Poisonous Plants and Goats

Many view the goat as a browser that will thrive when it eats just about anything. On the contrary, there are numerous plants that can kill a goat.

 

Good Health

Many goats, especially does, are unable to get enough nutrients from browse alone to meet their needs. When goats ingest poisonous plants, it’s usually by accident, while browsing. But a major reason for the toxic poisoning of goats comes as a result of starvation. To provide the nutrition goats need to reach their full potential, supplemental feeding is needed. More about that later.

 

Sound Management

Obviously, the best way to decrease the chances of accidental poisoning is to minimize the chances that a hungry goat will come in contact with dangerous plants. As when any toxic plant is consumed, it is the size of the dose, and the poison present in the plant, that will determine whether the animal lives or dies. The following list is devoted to the caprine species, and to many of the plants out there that can kill them. It is a fairly comprehensive list of plants commonly found in areas with goats, but may not be 100 percent complete.

 

Alkaloid Containing Plants:  Any of a large class of organic, nitrogen-containing ring compounds that have a bitter taste, that are usually water-insoluble and alcohol-soluble, that form water-soluble salts, and usually exhibit pharmacological action, as nicotine, morphine, or quinine. 

* Aconite

* Allspice

* Black Snake Root

* Bloodroot

* Blue Cohosh

* Boxwood

* Celandine

* Common Poppy

* Crotalaria

* Crow Poison

* Death Camas

* Dicentra

* False Hellebore

* False Jessamine

* Fume Wort

* Hellebore

* Hemp

* Horse Nettle

* Indian Hemp

* Indian Poke

* Jimson Weed

* Larkspur

* Lobelia

* Lupines

* Marijuana

* Monkshood

* Moonseed

* Nightshade

* Pink Death Camas

* Poison Darnel

* Poison Hemlock

* Poison Rye Grass

* Rattle weed

* Rock Poppy

* Senecio

* Spider Lily

* Spotted Cowbane

* Spotted Water Hemlock

* Stagger Grass

* Stagger weed

* Sweet Shrub

* Thorn Apple

* Varebells

* Wild Parsnip

* Wolfs-Bane

* Yellow Jessamine

 

Cyanogenetic Containing Plants:  These plants are usually deadly when damaged or frozen.

* Arrow Grass

* Black Locust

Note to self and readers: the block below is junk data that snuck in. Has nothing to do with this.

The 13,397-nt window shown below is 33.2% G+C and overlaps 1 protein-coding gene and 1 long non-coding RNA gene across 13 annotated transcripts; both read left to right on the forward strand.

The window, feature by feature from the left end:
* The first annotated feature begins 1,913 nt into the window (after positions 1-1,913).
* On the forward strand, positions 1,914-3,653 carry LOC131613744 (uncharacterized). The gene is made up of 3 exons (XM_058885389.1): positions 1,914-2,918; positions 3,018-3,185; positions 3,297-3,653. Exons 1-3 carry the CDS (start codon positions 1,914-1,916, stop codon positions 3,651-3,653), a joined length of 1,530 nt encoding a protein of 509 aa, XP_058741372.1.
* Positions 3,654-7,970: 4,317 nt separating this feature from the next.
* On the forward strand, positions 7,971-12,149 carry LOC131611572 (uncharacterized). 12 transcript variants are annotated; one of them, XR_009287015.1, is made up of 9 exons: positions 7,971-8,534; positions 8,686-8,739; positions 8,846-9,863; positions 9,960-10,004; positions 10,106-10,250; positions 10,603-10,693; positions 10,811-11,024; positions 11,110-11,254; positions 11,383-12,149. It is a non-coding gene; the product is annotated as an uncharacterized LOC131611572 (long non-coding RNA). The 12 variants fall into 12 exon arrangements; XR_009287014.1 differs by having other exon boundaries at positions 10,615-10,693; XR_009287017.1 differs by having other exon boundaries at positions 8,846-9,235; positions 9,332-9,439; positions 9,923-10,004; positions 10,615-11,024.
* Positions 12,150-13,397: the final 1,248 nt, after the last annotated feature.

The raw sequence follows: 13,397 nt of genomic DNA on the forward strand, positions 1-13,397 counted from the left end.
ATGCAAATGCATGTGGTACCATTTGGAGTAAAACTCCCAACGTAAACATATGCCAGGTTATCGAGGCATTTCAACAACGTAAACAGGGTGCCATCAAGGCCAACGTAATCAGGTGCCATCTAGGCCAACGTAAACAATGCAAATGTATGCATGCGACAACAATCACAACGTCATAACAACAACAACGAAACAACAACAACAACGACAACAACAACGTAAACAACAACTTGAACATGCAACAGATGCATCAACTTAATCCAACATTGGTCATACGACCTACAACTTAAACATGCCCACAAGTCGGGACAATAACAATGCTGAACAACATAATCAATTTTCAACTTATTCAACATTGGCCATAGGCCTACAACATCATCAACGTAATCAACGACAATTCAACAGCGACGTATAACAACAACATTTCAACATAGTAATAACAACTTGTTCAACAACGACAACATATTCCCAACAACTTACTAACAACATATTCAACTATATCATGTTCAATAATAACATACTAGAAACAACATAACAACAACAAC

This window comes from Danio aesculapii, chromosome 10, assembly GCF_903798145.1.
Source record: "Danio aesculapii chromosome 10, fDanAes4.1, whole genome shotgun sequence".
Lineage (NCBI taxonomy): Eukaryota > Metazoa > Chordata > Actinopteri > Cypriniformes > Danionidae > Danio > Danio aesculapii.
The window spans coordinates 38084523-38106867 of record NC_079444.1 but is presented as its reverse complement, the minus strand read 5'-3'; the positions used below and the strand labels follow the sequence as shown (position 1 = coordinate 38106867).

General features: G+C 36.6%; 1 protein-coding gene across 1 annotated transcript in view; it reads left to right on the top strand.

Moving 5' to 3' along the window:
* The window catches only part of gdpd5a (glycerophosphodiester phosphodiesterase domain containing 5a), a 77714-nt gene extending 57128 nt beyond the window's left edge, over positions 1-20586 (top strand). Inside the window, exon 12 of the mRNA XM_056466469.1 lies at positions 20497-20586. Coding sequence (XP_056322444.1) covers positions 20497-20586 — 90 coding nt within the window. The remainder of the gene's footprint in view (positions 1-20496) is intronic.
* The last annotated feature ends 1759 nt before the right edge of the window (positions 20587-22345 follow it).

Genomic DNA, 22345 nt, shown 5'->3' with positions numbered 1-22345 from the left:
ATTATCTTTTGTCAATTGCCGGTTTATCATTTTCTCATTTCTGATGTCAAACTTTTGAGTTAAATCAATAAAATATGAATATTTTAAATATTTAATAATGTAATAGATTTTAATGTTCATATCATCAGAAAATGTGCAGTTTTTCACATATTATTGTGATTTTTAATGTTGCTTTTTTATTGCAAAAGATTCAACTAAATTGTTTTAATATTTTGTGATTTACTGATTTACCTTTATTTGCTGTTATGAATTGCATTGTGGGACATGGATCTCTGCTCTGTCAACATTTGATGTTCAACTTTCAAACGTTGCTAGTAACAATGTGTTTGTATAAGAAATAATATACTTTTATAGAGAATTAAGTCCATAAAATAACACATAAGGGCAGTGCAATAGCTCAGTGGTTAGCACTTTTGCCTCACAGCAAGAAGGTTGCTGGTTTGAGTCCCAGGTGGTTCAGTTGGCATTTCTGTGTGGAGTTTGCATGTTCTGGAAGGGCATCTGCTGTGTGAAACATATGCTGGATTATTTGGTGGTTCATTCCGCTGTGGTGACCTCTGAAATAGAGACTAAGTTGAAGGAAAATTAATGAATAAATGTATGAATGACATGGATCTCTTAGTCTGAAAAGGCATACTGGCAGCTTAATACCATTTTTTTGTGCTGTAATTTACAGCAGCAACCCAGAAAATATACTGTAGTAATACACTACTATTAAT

* Blue Cohosh

* Broomcarn

* Buckeye

* Cherry

* Choke Cherry

* Corn Cockle

* Dogbane

* Elderberry

* Hemp

* Horse Nettle

* Indian Hemp

* Ivy

* Johnson Grass

* Kafir

* Laurel

* Leucothoe

* Lily of the Valley

* Maleberry

* Marijuana

* Milkweed

* Milo

* Nightshade

* Oleander

* Rhododendron

* Sevenbark

* Silver

* Sneezewood

* Sorghum

* Stagger Brush

* Sudan Grass

* Velvet Grass

* White Snakeroot

* Wild Black Cherry

* Wild Hydrangea

 

Glucosides - Glycosides Containing Plants:  Any of the class of compounds that yield a sugar and a noncarbohydrate upon hydrolisis.

 

Plants That Cause Mechanical Injury:  Some plants and shrubs have physical characteristics that would be injurious to animals—thorned plants as an example. Certainly some thorned and spiked plants may be eaten, but once they reach the palate, punctures and tears can occur internally, which cause a great degree of injury. Also, certain plants are known to 'twine' or 'bind' causing great intestinal difficulties.

 

Saponin Containing Plants: Any of a group of amorphous glucosidal compounds of steroid structure, characterized by an ability to form emulsions and to foam in aqueous solutions, and used as detergents.

* Bagpod

* Coffee Weed

* Purple Sesban

* Rattlebox

* Soapwort

 

Photosensitizing Plants:  This type of plant will cause a reaction whereas the ingredients interact with light. An animal ingesting such a plant is susceptible to sunburn, heat-related illnesses, etc. Not all photosensitizing are considered extremely harmful, however, dependent upon climatic conditions/light, this class of plants can do great damage if the animal is not monitored.

* Buckwheat

* Goat Weed

* Klamath Weed

* Lantana

* Rape

* St. John's Wort

 

Tannic Acid Containing Plants:  An interesting category.  Most commonly found in Oak leaves, however there is the belief that fresh, green oak leaves are soothing to sick goats.

 

Resin Containing Plants:  This area is also under research since it has been a common practice for many goat owners to feed their discarded Christmas trees to their goats. Apparently this is not such a good idea as, while it may not produce immediate, noticeable results, it can be a cause of abortions months later.

 


 


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